regarding the write time, Intel has claimed that the X-25 80 GB version will last for 5 years, assuming you deleted and rewrote 100 GB each day. That's much more data than an average user will use each and every day and in 5 years you'll want to get a newer and faster SSD anyway.
Even if it is exaggerated by 5x, 20 GB each and every day is a lot. As long as you don't like... reinstall Windows everyday and move off your paging files you should be fine. Even if you don't move off your paging files, if you're considering an SSD, you are either a labtop user, or you're an enthusiast desktop user who will probably put in 6-8 GB of RAM anyway... so the paging file won't be used that much.
Even if Intel exaggerated by 100x, and it would only last 5 full years if you only did a full 1 GB of writes each day (something you might expect from a "power-user" who installs lots of games, downloads and deletes a lot of movies, and spends a lot of time in general doing stuff on the compter), 5 years is still a good amount of time. I doubt that you'll see it last less than 2 years, because that's how long the first generation SSDs were lasting when put into a server.
Hint: don't RAID SSDs. Last time I checked, TRIM doesn't behave properly when RAID'd. That was part of the issue with the first-generation SSDs when put in servers. They weren't playing nicely. This was 2 years ago, about, however, so that may be very wrong today.
I really think that getting a 40 GB SSD is the way to go. You can get them for well under $150 and you'll realized most of the benefit (put your OS, your 1-3 of your favorite games on it, along with a few small applications like Chrome/Firefox). The major reason to bump up to 80 GB is just so you can install more games on it (: (3-5, easily).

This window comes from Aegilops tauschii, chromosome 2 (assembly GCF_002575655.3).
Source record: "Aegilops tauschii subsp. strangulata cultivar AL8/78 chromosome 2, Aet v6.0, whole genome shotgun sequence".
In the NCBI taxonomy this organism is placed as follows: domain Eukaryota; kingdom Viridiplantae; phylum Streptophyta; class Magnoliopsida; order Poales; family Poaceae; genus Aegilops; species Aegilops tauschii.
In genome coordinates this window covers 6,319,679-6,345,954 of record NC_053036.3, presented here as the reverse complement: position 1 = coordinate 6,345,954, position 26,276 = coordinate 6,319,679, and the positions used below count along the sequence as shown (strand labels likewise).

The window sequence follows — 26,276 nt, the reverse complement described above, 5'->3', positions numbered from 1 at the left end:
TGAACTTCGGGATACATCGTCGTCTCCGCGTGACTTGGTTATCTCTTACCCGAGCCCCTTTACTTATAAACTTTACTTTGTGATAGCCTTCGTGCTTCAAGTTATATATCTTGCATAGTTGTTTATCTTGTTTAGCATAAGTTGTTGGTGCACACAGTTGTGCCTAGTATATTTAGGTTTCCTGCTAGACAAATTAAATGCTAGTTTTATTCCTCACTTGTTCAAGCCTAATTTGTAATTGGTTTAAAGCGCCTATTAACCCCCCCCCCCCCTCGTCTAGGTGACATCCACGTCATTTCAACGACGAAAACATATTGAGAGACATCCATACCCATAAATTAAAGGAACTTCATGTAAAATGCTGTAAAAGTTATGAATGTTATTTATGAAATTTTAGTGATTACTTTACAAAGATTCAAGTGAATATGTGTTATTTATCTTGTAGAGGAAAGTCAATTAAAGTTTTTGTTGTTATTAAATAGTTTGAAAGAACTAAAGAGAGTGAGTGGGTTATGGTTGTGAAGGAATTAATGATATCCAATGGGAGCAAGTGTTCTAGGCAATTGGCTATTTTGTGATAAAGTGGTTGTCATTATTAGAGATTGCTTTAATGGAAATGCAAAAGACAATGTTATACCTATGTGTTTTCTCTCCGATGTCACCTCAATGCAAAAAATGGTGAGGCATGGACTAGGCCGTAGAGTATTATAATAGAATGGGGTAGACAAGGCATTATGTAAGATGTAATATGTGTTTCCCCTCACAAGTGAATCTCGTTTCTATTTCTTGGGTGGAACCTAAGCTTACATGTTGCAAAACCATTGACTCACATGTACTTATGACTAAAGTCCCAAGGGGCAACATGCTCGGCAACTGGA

A big thing to do if you do get an SSD + normal hard drives is to make sure you set up some symbolic drives changing your C:\Users\___ folders onto your D drive. There is a windows utility to do it (forgot what it was), you can also setup the sym links by hand, if you're not afraid of the command prompt. Finally, you can use Stardock's Tweak7, It's under the "Profile Location" section and it'll move any and all existing files for you too.
You may not need to move the AppData\Local or Roaming folders onto your D drive. They typically don't get THAT large and they'll give a slight performance boost to all your applications, whether or not they are on your C drive. (AppData is like a persistent "cache" for programs, allowing them to quickly load low-level information on startup. Things like Cookies and your web history for your web browser would typically live in AppData).